– Almost NO Mill Knots! It’s proudly made in an American mill that also serves the fashion industry.

– The starting yarn end at the center of each ball is HOOK READY: It’s waiting for you because we’ve attached it to the yarn label. No more fishing around for it and ending up with “yarn barf.”

– It blends 52% Cotton with 48% Rayon in a special way. The rayon (a.k.a. viscose, which is derived from plant fibers) contributes a fine-grained shimmer, and the cotton keeps it from feeling too limp and slippery. Then, watch what happens when you spritz with water later: simple blocking brings out the rayon’s silky drape, while the cotton fibers plump and soften a bit to create cute, snug, pearly stitches!

The fiber blending and plying characteristics of Lotus interact so beautifully with crochet stitches.

– It’s a double-size ball. (And 1-pound cones are coming soon!) Each 3.5 oz/100g ball has 256 yds/235 m.

– Lotus is a versatile “sport weight” thickness (equivalent to #2 Fine Weight; “Light DK” or “5-Ply” in the UK). It can be used for many of your favorite patterns; see below.

– It’s available in fourteen colors! Best of all, we never have to worry about someone discontinuing this yarn. In fact, more colors are planned.

– Machine wash and dry Lotus on a gentle setting with like colors, although as with most fashion fabrics, hand washing and air drying will extend its life.

Patterns to Use With Lotus Yarn

We’re designing up a storm with Lotus! To find out about new patterns, subscribe to Crochet Inspirations newsletter.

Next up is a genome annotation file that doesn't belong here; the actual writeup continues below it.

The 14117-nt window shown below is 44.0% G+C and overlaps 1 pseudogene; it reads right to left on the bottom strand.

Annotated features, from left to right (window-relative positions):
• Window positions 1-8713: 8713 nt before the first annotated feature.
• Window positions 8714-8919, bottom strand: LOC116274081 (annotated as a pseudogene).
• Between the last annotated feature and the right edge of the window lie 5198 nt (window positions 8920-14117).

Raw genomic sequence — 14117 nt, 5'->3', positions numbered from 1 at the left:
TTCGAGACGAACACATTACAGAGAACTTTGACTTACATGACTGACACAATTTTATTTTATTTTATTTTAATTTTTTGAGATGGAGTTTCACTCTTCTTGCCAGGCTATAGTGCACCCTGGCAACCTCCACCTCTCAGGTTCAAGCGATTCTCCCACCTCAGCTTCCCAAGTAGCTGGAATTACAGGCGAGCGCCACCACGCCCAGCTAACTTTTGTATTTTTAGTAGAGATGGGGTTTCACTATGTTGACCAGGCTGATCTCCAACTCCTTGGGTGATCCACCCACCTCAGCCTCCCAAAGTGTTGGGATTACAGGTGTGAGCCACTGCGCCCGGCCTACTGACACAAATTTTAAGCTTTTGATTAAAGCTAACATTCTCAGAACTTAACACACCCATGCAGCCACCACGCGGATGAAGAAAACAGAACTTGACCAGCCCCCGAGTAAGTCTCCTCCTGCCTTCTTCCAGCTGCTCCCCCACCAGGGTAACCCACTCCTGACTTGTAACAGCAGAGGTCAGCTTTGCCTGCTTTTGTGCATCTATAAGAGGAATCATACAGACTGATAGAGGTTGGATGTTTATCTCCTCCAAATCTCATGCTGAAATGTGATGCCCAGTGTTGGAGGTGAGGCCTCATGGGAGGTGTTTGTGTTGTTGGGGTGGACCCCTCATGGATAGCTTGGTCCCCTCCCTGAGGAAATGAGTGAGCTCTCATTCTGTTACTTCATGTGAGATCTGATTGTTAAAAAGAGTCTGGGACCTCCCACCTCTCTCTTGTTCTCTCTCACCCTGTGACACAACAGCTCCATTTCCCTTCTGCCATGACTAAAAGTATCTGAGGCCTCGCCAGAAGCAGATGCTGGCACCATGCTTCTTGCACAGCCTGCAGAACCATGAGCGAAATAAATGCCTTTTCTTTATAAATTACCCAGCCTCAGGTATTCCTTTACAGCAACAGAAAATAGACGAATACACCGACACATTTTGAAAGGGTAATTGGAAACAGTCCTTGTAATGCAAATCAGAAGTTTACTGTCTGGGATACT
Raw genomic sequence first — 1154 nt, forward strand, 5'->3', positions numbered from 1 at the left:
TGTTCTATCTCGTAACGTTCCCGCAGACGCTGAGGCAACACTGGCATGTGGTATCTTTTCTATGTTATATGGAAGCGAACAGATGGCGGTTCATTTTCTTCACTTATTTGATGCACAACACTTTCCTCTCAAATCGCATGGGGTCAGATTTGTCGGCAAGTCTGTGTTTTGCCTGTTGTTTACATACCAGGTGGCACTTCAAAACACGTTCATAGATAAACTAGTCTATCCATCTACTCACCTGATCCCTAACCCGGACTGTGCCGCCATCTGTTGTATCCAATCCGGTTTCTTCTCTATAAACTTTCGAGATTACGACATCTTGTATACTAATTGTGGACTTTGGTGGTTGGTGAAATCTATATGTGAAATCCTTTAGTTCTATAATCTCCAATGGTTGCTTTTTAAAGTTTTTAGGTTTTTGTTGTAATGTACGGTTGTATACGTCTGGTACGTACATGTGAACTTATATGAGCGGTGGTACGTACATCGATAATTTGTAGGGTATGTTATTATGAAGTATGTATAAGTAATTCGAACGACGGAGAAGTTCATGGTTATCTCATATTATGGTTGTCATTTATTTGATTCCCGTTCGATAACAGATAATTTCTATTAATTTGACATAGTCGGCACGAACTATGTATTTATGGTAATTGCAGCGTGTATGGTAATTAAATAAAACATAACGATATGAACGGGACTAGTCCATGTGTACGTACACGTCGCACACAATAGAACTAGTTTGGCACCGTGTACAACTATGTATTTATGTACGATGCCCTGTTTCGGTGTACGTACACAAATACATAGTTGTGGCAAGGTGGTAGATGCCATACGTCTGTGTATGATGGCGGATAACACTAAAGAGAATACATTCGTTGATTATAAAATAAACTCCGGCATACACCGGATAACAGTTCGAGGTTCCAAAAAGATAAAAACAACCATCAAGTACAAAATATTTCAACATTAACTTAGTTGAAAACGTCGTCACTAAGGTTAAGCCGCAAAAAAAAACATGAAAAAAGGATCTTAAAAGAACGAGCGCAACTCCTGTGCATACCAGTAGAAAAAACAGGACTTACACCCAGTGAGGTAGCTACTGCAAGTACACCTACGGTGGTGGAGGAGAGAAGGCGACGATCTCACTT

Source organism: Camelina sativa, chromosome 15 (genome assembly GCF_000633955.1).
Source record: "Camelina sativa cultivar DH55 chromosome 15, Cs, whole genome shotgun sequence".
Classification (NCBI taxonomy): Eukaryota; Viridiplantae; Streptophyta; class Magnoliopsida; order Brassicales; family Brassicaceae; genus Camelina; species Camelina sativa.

How to Substitute Lotus Yarn: Start with the crochet hook size called for in the pattern. If it falls in a range of US-5 (F/3.75 mm) to US-7 (G/4.50 mm), then look next at the type of yarn. If it’s primarily cotton or rayon (a.k.a. viscose, bamboo, tencel) and looks smooth, chances are great that Lotus will give you the results you’re looking for.

This yarn can also work well for some fashion patterns calling for a “DK” or “Light Worsted Weight” (CYC #3 Light) yarn. Doris successfully crocheted her Jolimar Skirt with Lotus and a US-8 (H) hook. It was originally designed with Naturallycaron Spa (a discontinued yarn) and a US-9 (I/6 mm) hook. Even larger crochet hook sizes often work better for Tunisian and slip stitch crochet lace.

Especially with jewelry, bags, belts, and kitchen projects, Lotus Yarn also works great in a tighter gauge, for example, Vashti successfully substituted Lotus colors for her Aran Rozsanas Wristcuff pattern. We recommend crochet hook sizes as small as US-4 (E/3.5 mm) for jewelry, bags, and sturdy home decor, and from US-5 (F/3.75 mm) to as large as US-8 (H/5 mm) for fashion projects, depending on the amount of structure and drape needed, and the specific crochet technique used.

We carefully tailored Lotus Yarn to crochet for exciting crochet results, but of course you will love knitting and weaving with it too!